Pear VC is described online as an early stage venture fund. It has a program that promotes entrepreneurship with Stanford students as well as a fellowship program, and has invested in startups launched by university students, according to its website.
The firm also plans to expand into the neighboring section of the building, formerly occupied by Menlo Atherton Glass.
According to a recorded message, the glass business formerly in that building is now closed and will be relocating to 317 Woodside Road in Redwood City. It is expected to reopen on Tuesday, Sept. 3.
According to Deanna Chow, interim community development director for the city of Menlo Park, city staff still needs to confirm whether an office can be set up in the building without the proposal going before the Planning Commission.
While office use is permitted at that space, it will come down to whether there's enough parking at the site. If there's not, "it would trigger a use permit review," Chow explained.
The city is still waiting to receive that additional information and doesn't have details on file yet, she added.
A historic building
According to the Menlo Park Historical Association, the building was once the YMCA building at Camp Fremont, when the area was a World War I training camp. It was originally built in 1917 at Santa Cruz Avenue and Chestnut Street, but was moved to its current location at 241 El Camino Real around 1920.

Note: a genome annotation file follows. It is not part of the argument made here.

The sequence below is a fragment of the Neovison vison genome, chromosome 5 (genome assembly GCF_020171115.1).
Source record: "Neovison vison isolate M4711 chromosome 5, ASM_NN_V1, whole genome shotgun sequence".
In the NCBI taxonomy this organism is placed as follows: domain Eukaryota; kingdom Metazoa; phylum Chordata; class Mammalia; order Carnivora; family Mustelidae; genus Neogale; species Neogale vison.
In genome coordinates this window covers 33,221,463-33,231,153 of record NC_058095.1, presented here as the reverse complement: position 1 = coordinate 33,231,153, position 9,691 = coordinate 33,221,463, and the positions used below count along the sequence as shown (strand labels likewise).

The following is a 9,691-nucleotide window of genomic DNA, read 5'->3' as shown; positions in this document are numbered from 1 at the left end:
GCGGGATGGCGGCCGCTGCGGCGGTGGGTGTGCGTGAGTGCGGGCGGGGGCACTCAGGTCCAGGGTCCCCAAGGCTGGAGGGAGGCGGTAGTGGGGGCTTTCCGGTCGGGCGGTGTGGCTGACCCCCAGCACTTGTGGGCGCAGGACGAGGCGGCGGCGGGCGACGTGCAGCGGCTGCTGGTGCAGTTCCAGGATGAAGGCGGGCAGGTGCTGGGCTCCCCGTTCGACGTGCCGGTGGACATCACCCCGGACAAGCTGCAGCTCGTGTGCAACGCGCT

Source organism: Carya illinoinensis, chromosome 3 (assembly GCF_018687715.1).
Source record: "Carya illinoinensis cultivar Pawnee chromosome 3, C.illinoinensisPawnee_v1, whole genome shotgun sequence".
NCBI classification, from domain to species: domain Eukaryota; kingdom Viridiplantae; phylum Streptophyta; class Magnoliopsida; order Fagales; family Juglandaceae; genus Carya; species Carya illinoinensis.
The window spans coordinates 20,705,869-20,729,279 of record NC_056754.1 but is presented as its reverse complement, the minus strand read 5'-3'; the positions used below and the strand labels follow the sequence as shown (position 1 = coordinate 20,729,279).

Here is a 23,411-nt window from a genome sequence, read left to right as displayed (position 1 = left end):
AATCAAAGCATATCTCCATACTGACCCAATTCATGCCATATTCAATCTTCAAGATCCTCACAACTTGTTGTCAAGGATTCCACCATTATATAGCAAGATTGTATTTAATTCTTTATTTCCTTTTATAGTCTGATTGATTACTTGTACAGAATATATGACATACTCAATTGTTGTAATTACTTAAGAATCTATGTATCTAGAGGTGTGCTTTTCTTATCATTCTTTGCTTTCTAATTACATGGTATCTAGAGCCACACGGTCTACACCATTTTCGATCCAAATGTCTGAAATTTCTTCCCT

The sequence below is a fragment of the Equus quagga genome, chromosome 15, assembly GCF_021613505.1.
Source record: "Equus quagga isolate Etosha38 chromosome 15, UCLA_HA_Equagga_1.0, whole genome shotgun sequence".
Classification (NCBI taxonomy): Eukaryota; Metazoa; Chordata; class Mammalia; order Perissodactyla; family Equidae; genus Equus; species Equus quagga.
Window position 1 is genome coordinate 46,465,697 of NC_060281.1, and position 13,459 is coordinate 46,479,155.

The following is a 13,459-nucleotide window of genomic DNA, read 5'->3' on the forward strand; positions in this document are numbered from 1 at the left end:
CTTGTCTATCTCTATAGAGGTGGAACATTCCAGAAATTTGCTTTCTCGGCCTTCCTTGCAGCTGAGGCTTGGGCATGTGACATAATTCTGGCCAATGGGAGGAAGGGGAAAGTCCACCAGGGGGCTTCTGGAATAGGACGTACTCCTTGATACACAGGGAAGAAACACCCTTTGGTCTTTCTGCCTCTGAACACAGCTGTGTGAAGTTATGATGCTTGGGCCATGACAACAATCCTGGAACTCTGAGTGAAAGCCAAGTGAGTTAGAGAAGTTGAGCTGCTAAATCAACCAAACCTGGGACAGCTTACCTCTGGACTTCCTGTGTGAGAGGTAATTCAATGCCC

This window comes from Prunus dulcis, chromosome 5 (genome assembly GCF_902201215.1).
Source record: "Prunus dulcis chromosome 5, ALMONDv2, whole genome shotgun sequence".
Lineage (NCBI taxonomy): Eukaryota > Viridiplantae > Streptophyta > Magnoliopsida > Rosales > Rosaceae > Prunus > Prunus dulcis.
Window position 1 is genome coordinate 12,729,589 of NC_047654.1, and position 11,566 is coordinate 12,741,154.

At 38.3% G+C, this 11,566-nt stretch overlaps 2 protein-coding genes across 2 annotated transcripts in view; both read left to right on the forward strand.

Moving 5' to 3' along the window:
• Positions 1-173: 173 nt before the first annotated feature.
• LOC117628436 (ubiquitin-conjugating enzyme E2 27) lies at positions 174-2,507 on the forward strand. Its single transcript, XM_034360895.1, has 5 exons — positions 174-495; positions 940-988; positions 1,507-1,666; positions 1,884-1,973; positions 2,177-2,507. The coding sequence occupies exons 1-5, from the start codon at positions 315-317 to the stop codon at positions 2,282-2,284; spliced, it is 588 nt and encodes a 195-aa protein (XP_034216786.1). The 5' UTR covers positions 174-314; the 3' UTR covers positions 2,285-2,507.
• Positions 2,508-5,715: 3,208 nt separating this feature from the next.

The historical association reports that Alexander Beltramo, son of Beltramo's Wine & Spirits founder John Beltramo, converted the building into a beer garden in 1933. Former site owner Diana Beltramo Hewitt told The Almanac that he named it the Oasis "because he thought that was fitting after Prohibition."
Beltramo operated the beer garden for about two years, and in 1946 it was leased to a man named Archie Marshall. In 1958, the business changed hands again, and Bernie Tougas took over tenancy at the site, Beltramo Hewitt said.
According to "Menlo Park: Beyond the Gate," a history book about Menlo Park by historians Michael Svanevik and Shirley Burgett, the building's front office was used as the air raid warden's office during World War II.
Notable incidents referenced in that book include a visit by a young John F. Kennedy, who came by to eat a hamburger. Another time, when flooding from San Francisquito Creek had left the restaurant inundated, customers just took off their shoes and "partied as usual."
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